Lousy Reporting or a Lousy Paper?

Friday, August 19, 2005

Here in central Massachusetts, one of our local papers is the Telegram & Gazette, a paper owned by the New York Times (did you know that RedSox fans, our paper is Yankee run). I would like to take a second and point out some of the issues I have with this paper.

For an example of what I am talking about, I would refer you to yesterdays issue, Thursday, August 18, 2005. The subtle Jedi mind-tricks start on page A4 with an article about Jean Charles De Menezes, the Brazilian shot dead by British police. The first paragraph outlines the recent leaked report regarding the investigation of the shooting. It is with the second paragraph that I have issue. So here it is:

"Also yesterday, an Italian court approved the extradition to Britain of suspected London bomber Hamdi Issac but said he must remain in Italy for another 35 days so Italian authorities can finish their investigation. Issac's lawyer said she would appeal the ruling."

Here is the problem I have with this paragraph. It doesn't belong. The paragraph is there on purpose, and I believe the purpose is to lead the reader into a state of fear, to believe that Mr. De Menezes had something to do with the London bombings. Why put it there otherwise? The whole story, which is 8 paragraphs long, has to do with the investigation of his death, not the subway bombings. The bombings were used as an excuse to murder this man in public and now it is being used as an excuse once again. If I am writing about apple pie, why throw in a paragraph about jogging? Again, this is not an accident. It is a deliberate attempt to sway your thought process. Its persuasion disguised as reporting.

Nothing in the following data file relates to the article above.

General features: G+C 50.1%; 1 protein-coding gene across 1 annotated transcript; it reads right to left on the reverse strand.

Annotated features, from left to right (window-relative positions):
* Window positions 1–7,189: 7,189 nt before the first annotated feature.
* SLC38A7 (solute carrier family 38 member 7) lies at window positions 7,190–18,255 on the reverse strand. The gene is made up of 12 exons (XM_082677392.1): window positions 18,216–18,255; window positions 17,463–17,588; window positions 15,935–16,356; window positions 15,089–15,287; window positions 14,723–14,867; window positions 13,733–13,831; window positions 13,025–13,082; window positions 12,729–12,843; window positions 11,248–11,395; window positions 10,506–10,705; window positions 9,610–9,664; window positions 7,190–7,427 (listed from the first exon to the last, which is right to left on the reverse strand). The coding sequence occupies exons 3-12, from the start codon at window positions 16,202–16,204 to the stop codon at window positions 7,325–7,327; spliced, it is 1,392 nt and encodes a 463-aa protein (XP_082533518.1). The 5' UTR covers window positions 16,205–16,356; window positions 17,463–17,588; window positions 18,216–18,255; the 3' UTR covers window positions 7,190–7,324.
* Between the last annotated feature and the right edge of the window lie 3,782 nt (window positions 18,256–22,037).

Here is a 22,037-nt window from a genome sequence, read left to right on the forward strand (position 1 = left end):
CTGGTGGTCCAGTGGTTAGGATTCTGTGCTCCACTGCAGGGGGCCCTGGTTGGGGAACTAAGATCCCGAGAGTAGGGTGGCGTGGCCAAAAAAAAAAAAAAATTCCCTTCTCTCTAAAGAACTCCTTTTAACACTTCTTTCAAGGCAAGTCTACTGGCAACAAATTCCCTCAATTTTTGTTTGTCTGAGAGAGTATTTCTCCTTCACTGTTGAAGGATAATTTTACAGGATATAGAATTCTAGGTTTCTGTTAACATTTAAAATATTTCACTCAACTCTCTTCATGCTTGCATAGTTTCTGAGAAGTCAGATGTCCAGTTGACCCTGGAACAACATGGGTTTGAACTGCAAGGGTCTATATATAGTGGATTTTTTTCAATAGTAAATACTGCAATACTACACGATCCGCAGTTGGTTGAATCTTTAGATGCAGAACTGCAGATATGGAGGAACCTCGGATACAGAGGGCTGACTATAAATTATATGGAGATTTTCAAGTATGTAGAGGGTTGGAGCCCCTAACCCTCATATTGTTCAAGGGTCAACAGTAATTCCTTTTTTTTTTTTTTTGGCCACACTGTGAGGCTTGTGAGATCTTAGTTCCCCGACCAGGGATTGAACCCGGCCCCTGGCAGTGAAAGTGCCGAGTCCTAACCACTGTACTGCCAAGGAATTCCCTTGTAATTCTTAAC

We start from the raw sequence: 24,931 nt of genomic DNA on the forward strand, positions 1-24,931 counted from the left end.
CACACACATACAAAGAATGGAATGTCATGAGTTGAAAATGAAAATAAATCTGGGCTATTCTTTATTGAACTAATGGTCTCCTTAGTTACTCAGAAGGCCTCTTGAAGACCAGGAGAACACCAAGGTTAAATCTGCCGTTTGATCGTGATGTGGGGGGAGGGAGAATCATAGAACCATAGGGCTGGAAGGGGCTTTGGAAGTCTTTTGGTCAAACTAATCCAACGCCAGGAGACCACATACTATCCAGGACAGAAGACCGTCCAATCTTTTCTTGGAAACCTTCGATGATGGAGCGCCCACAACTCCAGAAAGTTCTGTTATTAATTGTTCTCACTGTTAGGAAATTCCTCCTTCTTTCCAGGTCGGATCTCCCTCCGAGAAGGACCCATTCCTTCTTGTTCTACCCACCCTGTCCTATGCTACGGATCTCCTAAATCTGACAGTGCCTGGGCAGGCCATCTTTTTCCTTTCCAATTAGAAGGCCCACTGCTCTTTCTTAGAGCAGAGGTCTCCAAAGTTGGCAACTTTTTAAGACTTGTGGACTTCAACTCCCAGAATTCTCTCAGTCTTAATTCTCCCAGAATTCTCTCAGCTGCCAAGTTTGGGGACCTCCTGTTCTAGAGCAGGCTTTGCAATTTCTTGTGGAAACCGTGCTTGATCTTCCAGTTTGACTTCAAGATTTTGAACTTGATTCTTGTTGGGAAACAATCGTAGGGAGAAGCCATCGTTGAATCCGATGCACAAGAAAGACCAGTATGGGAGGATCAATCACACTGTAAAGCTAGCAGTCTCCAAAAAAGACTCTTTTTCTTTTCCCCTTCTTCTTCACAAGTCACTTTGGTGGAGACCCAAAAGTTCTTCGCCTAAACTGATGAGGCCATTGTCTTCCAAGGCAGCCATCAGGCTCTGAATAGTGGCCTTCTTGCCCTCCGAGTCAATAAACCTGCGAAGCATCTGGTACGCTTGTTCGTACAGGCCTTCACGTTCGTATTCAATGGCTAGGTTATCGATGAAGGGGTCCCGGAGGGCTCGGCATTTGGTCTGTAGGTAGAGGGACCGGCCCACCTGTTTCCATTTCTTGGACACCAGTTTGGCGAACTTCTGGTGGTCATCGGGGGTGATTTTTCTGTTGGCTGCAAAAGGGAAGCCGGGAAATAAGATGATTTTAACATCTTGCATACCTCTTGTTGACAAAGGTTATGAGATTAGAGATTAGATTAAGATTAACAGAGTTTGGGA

Yet another example of this ever-so-subtle suggestioning would be on page A12, in an article titled: Cheap gas in Iraq seen as threat to economy. Well, maybe this one isn't so subtle, as you can figure out for yourself from the story title. Other than the obvious hate-driven title of this article, I would like to direct you to the first paragraph:

"Motorists stuggling with high gas prices in the United States and Europe may be surprised to learn that consumers in Iraq pay as little as 6 cents a gallon, according to the International Monetary Fund's first assessment of the Iraqi economy in 25 years."

Why don't they mention that in Iraq, in order to fill up your canister with this super-cheap gas, you need to stand in line for 24-48 hours under constant threat of suicide bomber or military fire? Why doesn't the Telegram & Gazette mention anywhere in this article that the gas mentioned is the property of Iraq? Of course it's cheap there! It comes from there! What this article is trying to do is sway your thought once again. This time blaming Iraqis for our high gas prices and not the government. Hate the Iraqis; they have cheap gas. How dare they!

I will say this. I am not sure the T&G has any staff reporters. The articles I mentioned were written by members of the Associated Press, and maybe the blame lies there. Then again it is the T&G that chooses to publish these skewed articles under their name. Of course they also publish the weekly Thomas L. Friedman article, but this blog isn't large enough for me to start in on what is wrong with his writing.


Good piece on the problems with local reporting. While our local paper, the Times-Argus is generally pretty good editorially, they also have times when they report events as if they are asleep, or they simply parrot stories run elsewhere.

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